The past few weeks have distressed economists and policymakers over the way farmer-loan writeoffs have spiraled out of control. Overnight, one of the platforms that made Prime minister Narendra Modi a darling of policy makers had collapsed. People marveled at his refusal to give in to either Chandrababu Naidu of the newly formed Andhra Pradesh, or K Chandrasekhar Rao of Telangana even after they promised their respective voters on farm-loan writeoffs.
Then came Uttar Pradesh. Predictably, waivers in one state led to similar clamours from other states. The cataclysm faced by the banking sector today could be compared with that it faced in the 1980s when Indira Gandhi, former prime minister, announced her ‘loan melas’.
At the heart of such largesse to farmers is the single burning question: Are farmers earning less? And if so, why?
Look at the table alongside. The data comes from NSSO which shows that farmers with holdings under 1 hectare are likely to find it difficult to earn enough from farming. That is why, in the last column in the table, their incomes are less than expected household expenditures.
This is not entirely true. The truth is that India has not managed to make the farmers earn as much as they should.
And it has nothing to do with Minimum Support Prices (MSP) either. MSPs do work sometimes. Look at the way, Maharashtra’s farmers have begun earning a lot more ever since the state raised the price of milk to Rs.33 a litre compared to Rs.18 that other politician led cooperatives were offering. And mind you, even this is less than Rs.66 a litre that Gujarat’s cooperatives offer (for milk with fat content of over 10%). Milk prices for farmers increased. But customers did not have to pay a paisa more. The only loser was the middleman.
The same things happened when Maharashtra abolished the APMCs (Agricultural Price Market Committees). Anyone who had travelled beyond Mumbai’s city limits could easily discover that vegetables and fruit could be purchased at prices one-fifth those prevailing in the city (http://www.asiaconverge.com/2016/03/642/). By removing the stranglehold of the APMCs, the consumer in Mumbai paid less, but the farmer more than doubled what he used to get.
Moral #1: if the government wants to make farmers prosperous, work out mechanisms that eliminate the rapacious middleman (often politician-linked).
Then take the loose talk about small holdings leading to poor agricultural yields. Really? Just look at China. Average land holdings in China are smaller than those of India — 0.4 hectares per household compared to 1.4 hectares in India (http://www.asiaconverge.com/2013/04/with-smaller-holdings-china-does-better/). Yet, in 2011-12, even with less arable land than India, China’s agricultural output was worth $822 million compared to India’s $252 million.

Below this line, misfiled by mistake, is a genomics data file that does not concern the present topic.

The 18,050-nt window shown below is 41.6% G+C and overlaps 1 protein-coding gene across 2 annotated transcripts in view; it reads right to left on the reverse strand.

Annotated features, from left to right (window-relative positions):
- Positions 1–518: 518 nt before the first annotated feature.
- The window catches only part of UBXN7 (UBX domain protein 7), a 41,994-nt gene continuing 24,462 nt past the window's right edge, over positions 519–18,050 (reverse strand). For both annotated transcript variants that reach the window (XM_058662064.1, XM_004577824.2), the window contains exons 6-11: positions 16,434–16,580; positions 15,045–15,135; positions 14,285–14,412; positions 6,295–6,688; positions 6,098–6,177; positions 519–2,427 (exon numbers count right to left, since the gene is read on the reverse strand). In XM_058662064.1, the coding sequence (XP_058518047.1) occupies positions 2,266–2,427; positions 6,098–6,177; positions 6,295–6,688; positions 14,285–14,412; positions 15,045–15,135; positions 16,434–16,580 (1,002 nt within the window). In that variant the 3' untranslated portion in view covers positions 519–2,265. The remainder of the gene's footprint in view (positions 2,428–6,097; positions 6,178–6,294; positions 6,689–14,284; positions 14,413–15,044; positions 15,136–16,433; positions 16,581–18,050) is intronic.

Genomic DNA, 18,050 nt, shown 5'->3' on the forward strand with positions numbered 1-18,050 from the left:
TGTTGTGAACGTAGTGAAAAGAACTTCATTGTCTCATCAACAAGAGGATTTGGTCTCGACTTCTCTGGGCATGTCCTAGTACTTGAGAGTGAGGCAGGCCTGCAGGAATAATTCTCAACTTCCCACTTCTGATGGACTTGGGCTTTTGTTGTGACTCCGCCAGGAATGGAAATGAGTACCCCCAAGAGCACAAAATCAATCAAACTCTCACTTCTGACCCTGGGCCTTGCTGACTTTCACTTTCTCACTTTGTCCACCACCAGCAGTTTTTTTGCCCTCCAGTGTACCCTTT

Look closer home. Watch how sensible technologies and government support made Jharkhand’s farmers earn almost Rs.30,000 every three months compared to paltry sums earlier (http://www.asiaconverge.com/2010/06/howjanno-devi-and-others-transformed-jharkhand/), Netafim showed how this could be done on merely 1,000 square yards of land (one fourth of an acre). This is the optimum size two people can cultivate on their ownm with no need of hired help (http://www.asiaconverge.com/2012/09/jharkhand-miracle-netafim-drip-irrigation/). Jharkhand’s tribals would have been driven towards Naxalism had it not been for proper administration and application of appropriate technology. The NSSO data clearly points to the lack of governance in agriculture.
Moral #2: It is not the size of land holdings that matter. What matters is good governance and proper application of technology.
The farmer is generally not as sharp as the man from the city. This is because, year after year, the brightest of children prefer to move to cities and carve out their careers there. That is why hand-holding the farmer becomes critically important. That is what Narendra Modi did in Gujarat (http://www.asiaconverge.com/2010/05/narendra-modis-farm-miracle/). And that is precisely what Devendra Fadnavis, chief minister of Maharashtra is doing in his state.
Moral #3: Without handholding, don’t expect farmers to improve their economic lot.
In addition to all the three things outlined above, there is one more crucial aspect that must never be forgotten. The farmer, and almost all rural folk, used to be excellent borrowers. They were once keen (not just willing) to take over the debts of their departed parents too. Clearing family debts was a matter of honour.
Unfortunately, politicians across the spectrum – from all parties – have found ways to corrupt the farmer, and abuse facts. Yes, suicides do happen. If a tally of non-farm suicides were to be taken, you will find distress in urban areas as well. Most causes for suicides have nothing to do with agricultural distress at all. They are often driven by emotion, by relationships gone sour, by jilted expectations. Distorting facts and claiming that farm distress caused suicides is wrong.
It is at such times that other constitutional arms eventually sit up. The election commission – for instance – will be within its rights to declare such loan writeoffs as actual election expenditure hence payable only through party funds.
Then there are the courts. It is perfectly justifiable for any tax paying individual to approach the courts and claim that loan writeoffs are taking away the money he gave to the government for developmental purposes. But when the money is used to endanger both the banking system and the economy, and also hurts a non-farmer’s rights, the matter can go to court. That also explains why the apex court has demanded that the RBI provide it a list of non-farm loan defaulters.
The current spate of loan waivers has just exposed all legislators to both such possibilities.
The author is consulting editor with FPJ